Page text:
First candidates concede as November showdown for Seattle mayor takes shape
A handful of Seattle mayoral frontrunners have officially bowed out of the race, leaving early leaders Bruce Harrell and Lorena Gonzalez as the likely candidates facing off in November’s general election.
With a large portion of votes already counted, Harrell and Gonzalez are out to a commanding lead over the rest of the field at 37% and 29%, respectively. Chief Seattle Club Executive Director and homelessness advocate Colleen Echohawk trails behind the pair in third at 9%, followed by former state lawmaker Jessyn Farrell at 7%.
Farrell was the first to concede, making the announcement after Wednesday night’s results were released by King County Elections.
“While the voters of Seattle have not chosen me to advance to the general election, it has been a privilege to talk with voters about the issues like gun violence prevention, the climate crisis and so much more,” she said on Twitter. “This is a moment for everyone in Seattle to get off the sidelines to do our part to transform structures of money and power and I’m not going back to the bench.”
Farrell served as a Democrat in the state House for four years between 2013 and 2017. She left office to run for Seattle mayor in 2017, garnering over 21,000 votes and placing fourth in the August primaries behind Jenny Durkan, Cary Moon, and Nikkita Oliver. More recently, she’s served as senior vice president at the Civic Ventures policy firm.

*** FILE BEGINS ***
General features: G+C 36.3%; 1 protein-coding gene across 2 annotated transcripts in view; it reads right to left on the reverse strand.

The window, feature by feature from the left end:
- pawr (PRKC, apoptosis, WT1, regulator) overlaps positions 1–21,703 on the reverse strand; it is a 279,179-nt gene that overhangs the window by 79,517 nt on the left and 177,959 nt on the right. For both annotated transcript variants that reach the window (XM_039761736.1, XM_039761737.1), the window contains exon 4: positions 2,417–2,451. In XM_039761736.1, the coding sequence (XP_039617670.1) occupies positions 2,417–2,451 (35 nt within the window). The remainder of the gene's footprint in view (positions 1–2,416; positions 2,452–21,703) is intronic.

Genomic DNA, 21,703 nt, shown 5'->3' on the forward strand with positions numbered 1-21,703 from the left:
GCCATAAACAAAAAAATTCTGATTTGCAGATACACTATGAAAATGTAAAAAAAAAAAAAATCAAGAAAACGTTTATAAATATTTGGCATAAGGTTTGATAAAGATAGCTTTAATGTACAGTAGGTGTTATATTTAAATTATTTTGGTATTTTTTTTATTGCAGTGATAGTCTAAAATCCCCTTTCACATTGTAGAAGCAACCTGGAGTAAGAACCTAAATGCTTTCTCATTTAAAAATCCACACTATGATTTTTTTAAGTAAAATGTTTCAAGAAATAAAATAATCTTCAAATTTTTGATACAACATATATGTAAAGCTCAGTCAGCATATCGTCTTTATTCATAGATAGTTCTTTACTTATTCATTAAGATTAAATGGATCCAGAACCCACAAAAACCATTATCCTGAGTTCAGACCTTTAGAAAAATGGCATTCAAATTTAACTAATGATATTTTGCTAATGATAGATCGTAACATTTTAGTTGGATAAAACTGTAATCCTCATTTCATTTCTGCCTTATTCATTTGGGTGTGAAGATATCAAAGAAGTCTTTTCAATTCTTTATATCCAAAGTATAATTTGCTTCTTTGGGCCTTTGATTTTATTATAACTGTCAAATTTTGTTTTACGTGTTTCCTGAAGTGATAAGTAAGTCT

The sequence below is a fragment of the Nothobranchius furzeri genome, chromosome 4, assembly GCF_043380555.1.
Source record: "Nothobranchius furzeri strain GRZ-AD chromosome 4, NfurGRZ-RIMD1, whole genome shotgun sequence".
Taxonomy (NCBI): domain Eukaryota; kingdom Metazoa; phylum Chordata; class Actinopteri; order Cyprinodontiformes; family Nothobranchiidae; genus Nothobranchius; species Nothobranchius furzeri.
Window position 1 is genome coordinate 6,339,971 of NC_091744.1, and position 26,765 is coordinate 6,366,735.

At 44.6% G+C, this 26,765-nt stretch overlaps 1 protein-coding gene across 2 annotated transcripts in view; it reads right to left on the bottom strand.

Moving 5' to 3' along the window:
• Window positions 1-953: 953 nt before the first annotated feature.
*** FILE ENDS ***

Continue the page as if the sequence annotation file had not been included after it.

Echohawk and Andrew Grant Houston were the next dominoes to fall this week, announcing their concessions Thursday evening.
“Despite these trying times, we came together to push the mayoral race and the conversation around it further left,” Houston said in a statement published to his campaign website. “… The fight doesn’t end here. And this campaign was bigger than myself. But for now, our campaign ends.”
Echohawk led all candidates in fundraising throughout the election cycle, having brought in over $500,000 across nearly 6,000 individual donors. She emphasized the need for the remaining mayoral candidates to focus on solving Seattle’s homelessness crisis in her own concession posted to Twitter.
“I hope that every voter looks at all the candidate’s stands and plans on homelessness,” she said. “I will continue to push our candidates and our city to lay out specific plans and proposals to get our 12,000 homeless off the streets and into shelter.”
Houston and Farrell’s fundraising efforts were similarly strong, with the former receiving the most Democracy Vouchers of any candidate across all Seattle primary races, but receiving the seventh most votes so far at 2.5%.